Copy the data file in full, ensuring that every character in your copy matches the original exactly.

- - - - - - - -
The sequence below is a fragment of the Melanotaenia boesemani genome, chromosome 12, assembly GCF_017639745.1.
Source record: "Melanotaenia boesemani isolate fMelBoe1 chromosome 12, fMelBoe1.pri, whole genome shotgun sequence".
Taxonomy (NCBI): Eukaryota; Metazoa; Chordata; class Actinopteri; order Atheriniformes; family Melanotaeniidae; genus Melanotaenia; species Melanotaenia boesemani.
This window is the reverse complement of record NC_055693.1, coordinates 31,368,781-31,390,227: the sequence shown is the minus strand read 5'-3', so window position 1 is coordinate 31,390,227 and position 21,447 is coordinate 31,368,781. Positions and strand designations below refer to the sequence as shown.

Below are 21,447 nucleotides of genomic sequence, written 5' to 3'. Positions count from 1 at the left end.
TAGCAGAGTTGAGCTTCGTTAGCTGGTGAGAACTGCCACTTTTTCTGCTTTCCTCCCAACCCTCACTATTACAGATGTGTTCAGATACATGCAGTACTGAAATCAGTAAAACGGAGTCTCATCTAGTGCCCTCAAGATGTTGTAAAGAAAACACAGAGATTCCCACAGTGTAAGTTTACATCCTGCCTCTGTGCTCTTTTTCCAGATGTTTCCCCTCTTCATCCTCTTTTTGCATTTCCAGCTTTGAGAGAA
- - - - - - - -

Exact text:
The sequence below is a fragment of the Melanotaenia boesemani genome, chromosome 12, assembly GCF_017639745.1.
Source record: "Melanotaenia boesemani isolate fMelBoe1 chromosome 12, fMelBoe1.pri, whole genome shotgun sequence".
Taxonomy (NCBI): Eukaryota; Metazoa; Chordata; class Actinopteri; order Atheriniformes; family Melanotaeniidae; genus Melanotaenia; species Melanotaenia boesemani.
This window is the reverse complement of record NC_055693.1, coordinates 31,368,781-31,390,227: the sequence shown is the minus strand read 5'-3', so window position 1 is coordinate 31,390,227 and position 21,447 is coordinate 31,368,781. Positions and strand designations below refer to the sequence as shown.

Below are 21,447 nucleotides of genomic sequence, written 5' to 3'. Positions count from 1 at the left end.
TAGCAGAGTTGAGCTTCGTTAGCTGGTGAGAACTGCCACTTTTTCTGCTTTCCTCCCAACCCTCACTATTACAGATGTGTTCAGATACATGCAGTACTGAAATCAGTAAAACGGAGTCTCATCTAGTGCCCTCAAGATGTTGTAAAGAAAACACAGAGATTCCCACAGTGTAAGTTTACATCCTGCCTCTGTGCTCTTTTTCCAGATGTTTCCCCTCTTCATCCTCTTTTTGCATTTCCAGCTTTGAGAGAA